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A very important divergence is taking place in markets between the tech led NASDAQ and the broader market as represented by the S&P 500. While the S&P continues to power ahead, tech and the NASDAQ are breaking down.
This bifurcated market was on illustration Monday as you can see in the above tweet of the performance of stocks in the S&P by Mansi. Big Tech, as represented by the stocks in the upper left of Mansi’s chart, got hit hard, while most Value, as represented by the stocks in the lower right of Mansi’s chart, were green on the day.
Another way of making the same point is that the iShares S&P 500 Value ETF (IVE) was essentially flat (-0.02%) on the day while the iShares S&P 500 Growth ETF (IVW) was -1.95%. The largest components of the Value ETF are stocks like Berkshire Hathaway, The Big 4 Banks (JP Morgan, Bank of America, Wells Fargo and Citigroup), Walt Disney, Johnson & Johnson and Pfizer, Verizon and AT&T and Walmart and Procter & Gamble. The largest components of the Growth ETF are the Big 5 (Apple, Microsoft, Amazon, Google, Facebook) and other big, popular tech names like Tesla, Nvidia, Paypal and Netflix.
This is not a one day thing. As you can see in the charts in the tweets by David Zarling and the Equilibrium above this divergence has been occurring basically since the beginning of 2021. This is extremely important as Tech as represented by the QQQ has led this bull market from the very beginning going all the way back to 2009 as you can see in the 20+ year chart showing the ratio of the QQQ to the SPY by the Equilibrium. It is being disguised by the strength in the S&P which contains a representative mix of stocks but should not be overlooked. Whether the S&P can continue to power ahead for too much longer without its generals is a big question mark.
The question takes on added urgency as the value led Reopen Trade appears to me to have gotten ahead of itself. This was on display in two earnings reports from Marriott (MAR) and Simon Property Group (SPG) on Monday.
Let’s start with Marriott (MAR, Market Cap $46 Billion). With 7,662 properties and 1,429,171 rooms worldwide, Marriott is a bellwether of international travel. And what their report Monday morning showed is that international travel is very far from 1Q20 levels, much less 1Q19. Take a close look at the first table above. What it shows is that Revenue per Available Room or REVPAR, the key metric in the hotel industry, for 1Q21 was -46.3% compared to 1Q20. Occupancy was -15.3% and Average Room Rate -24.5%. Take a look at the second table above and you can see that things are even worse when compared to 1Q19. REVPAR was -59.1% consisting of a 30.4% decline in Occupancy and a 26.4% decrease in Average Room Rate. However, if you look at the stock chart, the stock is essentially already back to its February 2020 highs! In other words, MAR stock is running way ahead of its fundamentals and trading mostly on narrative.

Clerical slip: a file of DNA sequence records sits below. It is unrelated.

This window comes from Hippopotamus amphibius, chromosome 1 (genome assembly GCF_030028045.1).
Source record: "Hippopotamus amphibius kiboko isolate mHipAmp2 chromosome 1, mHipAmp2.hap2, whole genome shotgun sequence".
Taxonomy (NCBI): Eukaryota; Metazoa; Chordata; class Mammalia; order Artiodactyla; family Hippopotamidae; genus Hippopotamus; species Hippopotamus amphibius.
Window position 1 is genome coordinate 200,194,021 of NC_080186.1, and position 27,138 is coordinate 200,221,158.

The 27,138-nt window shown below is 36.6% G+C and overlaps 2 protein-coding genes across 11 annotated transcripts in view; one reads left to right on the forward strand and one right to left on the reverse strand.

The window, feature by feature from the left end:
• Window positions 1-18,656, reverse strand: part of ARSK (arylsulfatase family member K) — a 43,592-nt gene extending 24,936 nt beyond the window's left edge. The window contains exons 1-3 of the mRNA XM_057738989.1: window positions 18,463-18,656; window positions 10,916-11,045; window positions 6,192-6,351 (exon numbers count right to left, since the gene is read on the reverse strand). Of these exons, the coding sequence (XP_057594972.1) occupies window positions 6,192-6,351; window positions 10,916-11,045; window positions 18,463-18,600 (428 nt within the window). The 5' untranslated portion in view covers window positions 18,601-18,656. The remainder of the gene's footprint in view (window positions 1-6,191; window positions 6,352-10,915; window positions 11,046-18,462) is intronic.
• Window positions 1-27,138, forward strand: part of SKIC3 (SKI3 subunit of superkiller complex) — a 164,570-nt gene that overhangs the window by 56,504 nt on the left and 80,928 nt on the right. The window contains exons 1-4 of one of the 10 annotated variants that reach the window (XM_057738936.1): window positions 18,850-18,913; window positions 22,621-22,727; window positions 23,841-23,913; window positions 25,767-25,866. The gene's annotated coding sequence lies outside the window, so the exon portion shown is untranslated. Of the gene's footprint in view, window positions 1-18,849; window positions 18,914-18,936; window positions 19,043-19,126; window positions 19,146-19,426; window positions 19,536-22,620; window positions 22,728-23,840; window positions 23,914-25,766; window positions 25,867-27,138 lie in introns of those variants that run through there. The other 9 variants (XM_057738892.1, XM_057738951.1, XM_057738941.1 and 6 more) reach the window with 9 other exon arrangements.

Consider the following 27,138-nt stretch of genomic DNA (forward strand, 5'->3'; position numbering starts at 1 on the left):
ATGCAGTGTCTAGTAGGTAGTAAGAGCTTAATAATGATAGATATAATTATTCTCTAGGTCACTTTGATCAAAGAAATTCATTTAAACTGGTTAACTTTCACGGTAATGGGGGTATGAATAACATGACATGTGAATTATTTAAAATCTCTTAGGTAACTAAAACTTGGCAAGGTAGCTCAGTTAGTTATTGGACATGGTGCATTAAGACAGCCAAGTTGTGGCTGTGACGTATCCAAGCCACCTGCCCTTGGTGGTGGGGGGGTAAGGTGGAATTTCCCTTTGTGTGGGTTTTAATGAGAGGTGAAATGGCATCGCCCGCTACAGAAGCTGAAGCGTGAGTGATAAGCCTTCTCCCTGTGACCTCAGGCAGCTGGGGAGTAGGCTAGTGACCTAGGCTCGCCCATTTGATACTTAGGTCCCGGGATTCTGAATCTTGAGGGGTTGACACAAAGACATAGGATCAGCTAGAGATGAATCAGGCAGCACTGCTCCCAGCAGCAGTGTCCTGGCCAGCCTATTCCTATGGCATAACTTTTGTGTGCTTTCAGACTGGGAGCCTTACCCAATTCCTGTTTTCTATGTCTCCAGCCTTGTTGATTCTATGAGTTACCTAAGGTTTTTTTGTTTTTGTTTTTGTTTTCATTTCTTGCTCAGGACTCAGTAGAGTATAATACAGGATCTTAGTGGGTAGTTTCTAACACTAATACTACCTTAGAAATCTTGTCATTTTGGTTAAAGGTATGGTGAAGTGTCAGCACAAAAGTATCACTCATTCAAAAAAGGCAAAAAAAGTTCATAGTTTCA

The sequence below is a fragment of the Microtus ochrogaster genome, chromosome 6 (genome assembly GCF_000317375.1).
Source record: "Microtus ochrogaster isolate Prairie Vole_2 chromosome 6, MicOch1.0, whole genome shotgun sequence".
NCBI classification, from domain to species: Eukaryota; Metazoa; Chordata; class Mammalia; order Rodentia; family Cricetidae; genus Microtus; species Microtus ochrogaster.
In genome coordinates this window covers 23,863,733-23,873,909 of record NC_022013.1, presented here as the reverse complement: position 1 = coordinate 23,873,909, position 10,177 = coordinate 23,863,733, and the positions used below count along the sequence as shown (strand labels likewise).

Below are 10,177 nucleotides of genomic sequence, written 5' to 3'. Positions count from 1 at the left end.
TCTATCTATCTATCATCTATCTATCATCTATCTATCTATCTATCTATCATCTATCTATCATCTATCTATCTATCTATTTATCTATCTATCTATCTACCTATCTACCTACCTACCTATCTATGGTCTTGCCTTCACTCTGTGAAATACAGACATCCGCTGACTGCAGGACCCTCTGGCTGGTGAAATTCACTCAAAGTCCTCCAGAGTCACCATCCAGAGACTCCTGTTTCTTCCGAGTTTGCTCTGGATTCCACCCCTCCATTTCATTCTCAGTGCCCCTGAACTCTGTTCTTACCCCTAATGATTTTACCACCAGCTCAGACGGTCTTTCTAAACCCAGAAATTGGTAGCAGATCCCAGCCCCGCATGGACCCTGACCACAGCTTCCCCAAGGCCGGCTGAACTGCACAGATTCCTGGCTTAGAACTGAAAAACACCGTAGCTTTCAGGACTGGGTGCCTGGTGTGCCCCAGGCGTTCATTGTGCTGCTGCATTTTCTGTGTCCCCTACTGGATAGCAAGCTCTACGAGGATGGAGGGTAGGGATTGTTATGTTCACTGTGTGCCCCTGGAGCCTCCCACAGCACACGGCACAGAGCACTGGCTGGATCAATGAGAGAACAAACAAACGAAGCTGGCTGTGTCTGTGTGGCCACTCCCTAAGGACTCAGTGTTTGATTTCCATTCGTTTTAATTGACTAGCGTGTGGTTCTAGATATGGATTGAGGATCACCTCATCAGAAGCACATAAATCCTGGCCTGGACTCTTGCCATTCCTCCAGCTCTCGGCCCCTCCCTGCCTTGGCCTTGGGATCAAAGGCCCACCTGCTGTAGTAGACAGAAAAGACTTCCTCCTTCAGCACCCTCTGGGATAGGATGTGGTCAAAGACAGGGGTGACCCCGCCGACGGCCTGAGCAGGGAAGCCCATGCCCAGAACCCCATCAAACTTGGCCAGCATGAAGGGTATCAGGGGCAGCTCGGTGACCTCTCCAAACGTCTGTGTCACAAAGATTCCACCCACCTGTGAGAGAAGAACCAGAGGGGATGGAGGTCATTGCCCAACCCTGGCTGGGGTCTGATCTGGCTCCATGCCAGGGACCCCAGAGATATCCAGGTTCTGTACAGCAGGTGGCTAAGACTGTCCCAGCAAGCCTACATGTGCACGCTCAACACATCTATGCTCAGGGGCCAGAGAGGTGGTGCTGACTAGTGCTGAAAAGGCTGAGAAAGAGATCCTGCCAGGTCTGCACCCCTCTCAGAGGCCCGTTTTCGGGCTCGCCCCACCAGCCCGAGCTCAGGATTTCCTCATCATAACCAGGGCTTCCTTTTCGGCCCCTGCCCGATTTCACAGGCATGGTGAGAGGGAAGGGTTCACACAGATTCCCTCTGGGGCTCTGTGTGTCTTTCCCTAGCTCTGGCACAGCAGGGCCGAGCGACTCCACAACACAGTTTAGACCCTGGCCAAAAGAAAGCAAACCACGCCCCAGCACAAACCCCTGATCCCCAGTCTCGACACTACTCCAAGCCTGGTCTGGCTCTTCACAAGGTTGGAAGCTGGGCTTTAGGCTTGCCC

The same kind of thing, though perhaps not to the same degree, applies to mall operator Simon Property Group (SPG, Market Cap $48 Billion). With 167 malls and outlets totaling 141.1 million square feet in the United States and more internationally, SPG is a bellwether of brick and mortar shopping. While improving, revenue was -8.4% and Funds From Operation (FFO), the key metric for REITs, -10.8% compared to 1Q20. SPG did not provide a comparison to 1Q19 so I gathered the data and did the calculations myself. Revenue was -14.7% and FFO -18.4% compared to 1Q19. While things appear to be closer to the previous peak for SPG than MAR, a look at the stock chart shows that this is already essentially completely priced in. Again, while to a lesser degree, SPG stock is running ahead of its fundamentals and trading on narrative.
When you combine the breakdown in Tech, which has led this bull market since 2009, with the fact that the value led Reopen Trade appears to be ahead of the fundamentals and trading to a great extent on narrative, the bull market seems to be on quite shaky ground to my skeptical eyes.